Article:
The second Starmus Festival got underway today at the Ritz Carlton hotel in Tenerife. The first Starmus event, in 2011, attracted 60 people. This years festival has attracted over 750 people to hear talks by the likes of Stephen Hawking, Alexie Leonov and Charlie Duke.
The first session kicked off with a talk by Robert Wilson. Wilson, along with his co-worker Arno Penzias were responsible, in the 1960’s, for the first detection of the cosmic microwave background radiation (CMB).
Robert explained that, as is often the case, they were not looking for the CMB. Indeed what became known as the CMB was initially seen as a problem with their equipment as they were actually trying to measure atomic hydrogen in galactic clusters amongst other things. However the measurements they were getting were showing 3.5 degrees Kelvin more noise than they should have done.
Having spent the best part of a year trying to eliminate this noise they were, by chance, put in touch with a group of cosmologists investigating the Big Bang. The cosmologists realised that Wilson and Penzias had found and with a little work they were able to publish their results which eventually led to the award of a Nobel Prize.
Richard Dawkins gave a talk on what form we might expect aliens to take based on what we already know of life on Earth. He started from the view that alien life must exist because if it did not the odds against life on Earth would be far to high for us to exist. Starting from that point he went on to speculate on what the key characteristics of aliens might be.
In his view life would have to evolve along Darwinian lines. Whether or not it would be have to be carbon based was, he suggested, a question for chemists to answer. It would probably have a protein base since protein is a good catalyst. He also suggests that alien life forms would also be genetic but probably not based on DNA and would most likely have a different genetic coding from our own.
He is also of the view that life would probably be planetary based since it would almost certainly need the heat of a Sun to function and develop properly. He also talked at some length about the need for sensory apparatus like eyes and ears whilst pointing out that even here on Earth these can operate in a range of different ways such as animals which depend on sonar or the eyes of flies, for instance, which work in a completely different way to our own. So they would likely be found on aliens but perhaps operating in ways different to our own.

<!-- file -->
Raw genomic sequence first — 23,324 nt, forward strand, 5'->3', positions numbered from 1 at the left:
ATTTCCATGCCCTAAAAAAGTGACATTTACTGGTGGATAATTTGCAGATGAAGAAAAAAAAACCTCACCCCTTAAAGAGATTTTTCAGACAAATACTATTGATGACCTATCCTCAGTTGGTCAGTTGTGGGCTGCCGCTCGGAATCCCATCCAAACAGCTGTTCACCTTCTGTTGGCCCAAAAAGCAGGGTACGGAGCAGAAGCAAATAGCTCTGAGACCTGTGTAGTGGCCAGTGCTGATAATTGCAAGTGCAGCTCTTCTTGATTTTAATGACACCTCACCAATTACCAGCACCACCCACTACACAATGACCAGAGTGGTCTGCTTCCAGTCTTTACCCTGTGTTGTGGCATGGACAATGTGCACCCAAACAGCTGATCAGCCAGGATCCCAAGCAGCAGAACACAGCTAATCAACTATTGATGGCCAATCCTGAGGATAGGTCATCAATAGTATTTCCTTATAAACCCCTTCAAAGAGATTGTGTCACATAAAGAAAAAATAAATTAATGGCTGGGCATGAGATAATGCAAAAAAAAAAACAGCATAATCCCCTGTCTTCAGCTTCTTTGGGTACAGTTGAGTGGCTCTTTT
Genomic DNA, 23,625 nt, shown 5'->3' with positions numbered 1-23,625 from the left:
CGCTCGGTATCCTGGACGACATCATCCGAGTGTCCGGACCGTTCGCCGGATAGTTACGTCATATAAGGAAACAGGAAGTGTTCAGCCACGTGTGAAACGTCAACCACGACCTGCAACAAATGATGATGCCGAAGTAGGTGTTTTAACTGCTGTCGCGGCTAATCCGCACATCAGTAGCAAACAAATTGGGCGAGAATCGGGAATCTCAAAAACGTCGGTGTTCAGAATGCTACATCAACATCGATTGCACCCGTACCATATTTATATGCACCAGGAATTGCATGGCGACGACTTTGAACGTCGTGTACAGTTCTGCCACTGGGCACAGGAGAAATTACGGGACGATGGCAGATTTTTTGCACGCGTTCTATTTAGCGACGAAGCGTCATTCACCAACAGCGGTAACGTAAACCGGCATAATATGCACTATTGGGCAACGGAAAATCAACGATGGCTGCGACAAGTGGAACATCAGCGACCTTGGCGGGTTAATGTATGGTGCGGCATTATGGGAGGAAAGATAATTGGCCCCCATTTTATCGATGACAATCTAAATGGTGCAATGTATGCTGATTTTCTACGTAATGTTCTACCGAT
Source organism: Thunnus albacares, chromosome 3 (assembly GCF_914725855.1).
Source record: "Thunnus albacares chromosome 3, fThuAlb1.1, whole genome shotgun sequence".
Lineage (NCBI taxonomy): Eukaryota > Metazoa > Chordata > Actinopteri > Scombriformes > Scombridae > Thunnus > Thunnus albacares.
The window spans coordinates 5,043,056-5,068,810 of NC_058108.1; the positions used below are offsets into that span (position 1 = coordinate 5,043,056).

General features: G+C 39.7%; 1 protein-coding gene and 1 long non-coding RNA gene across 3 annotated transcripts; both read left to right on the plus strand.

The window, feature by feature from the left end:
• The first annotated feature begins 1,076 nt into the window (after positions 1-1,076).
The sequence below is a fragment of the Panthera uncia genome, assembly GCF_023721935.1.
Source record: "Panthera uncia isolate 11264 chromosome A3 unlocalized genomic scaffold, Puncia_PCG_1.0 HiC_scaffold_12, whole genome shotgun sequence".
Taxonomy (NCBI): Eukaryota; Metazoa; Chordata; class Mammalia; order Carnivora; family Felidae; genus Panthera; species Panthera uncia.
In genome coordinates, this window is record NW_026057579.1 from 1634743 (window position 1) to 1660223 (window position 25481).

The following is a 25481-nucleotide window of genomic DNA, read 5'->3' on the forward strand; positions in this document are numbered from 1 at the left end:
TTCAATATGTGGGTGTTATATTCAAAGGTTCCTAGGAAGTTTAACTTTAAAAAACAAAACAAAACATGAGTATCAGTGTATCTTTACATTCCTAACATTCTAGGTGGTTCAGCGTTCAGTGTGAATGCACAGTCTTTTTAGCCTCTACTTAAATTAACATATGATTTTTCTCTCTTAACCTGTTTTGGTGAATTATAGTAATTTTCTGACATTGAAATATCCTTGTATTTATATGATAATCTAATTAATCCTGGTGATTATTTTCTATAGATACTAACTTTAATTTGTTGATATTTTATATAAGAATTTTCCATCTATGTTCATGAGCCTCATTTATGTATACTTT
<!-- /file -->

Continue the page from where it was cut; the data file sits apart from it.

He concluded his talk by pointing out that the only way we are likely to encounter aliens is through radio contact rather than on a face to face basis. This means, in his view, that any alien civilisation we encounter must therefore break through the cosmic communication threshold to develop a powerful radio transmission system capable of being detected over inter stellar distances. That implies that it must be intelligent and must have developed language. However it need not necessarily be self aware or conscious.
Clearly this was a largely speculative talk which drew no concrete conclusions. However it raised a number of interesting issues and provided plenty of food for thought.
The final talk of the first session was given by the anthropologist Katerina Harvati. Her subject was the Neanderthals, who they were, how they had lived and what had happened to them.
She pointed out that whilst modern humans had only appeared on the scene in Africa during the last one to two hundred thousand years Neanderthals had existed right across Eurasia for a much longer period of time. The fossil record tells us that Neanderthals were bigger and stronger than modern humans and that they also had larger brains than modern hhumans On the down side they lived much shorter lives than we do. Neanderthal children grew much more quickly than modern children but also died much younger. Neanderthals are the most widely studied species ever but there are still many unanswered questions.
There is evidence that Neanderthals looked after their sick and buried their dead. There is also evidence of limited inter breeding between Neanderthals and modern humans although it was probably only partially successful at best. Katerina takes the view that Neanderthals should be considered as a distinct species from Homo Sapiens rather than a direct precursor.
As to what happened to the Neanderthals she believes they went extinct as a result of the combination of climate change, which at that time was erratic, together with the arrival of modern humans, with their superior technology, and a tenfold increase of the human population over a short period of time. In that sense we might be considered as the aliens who wiped out the Neanderthals.
On that happy note the session ended for the day.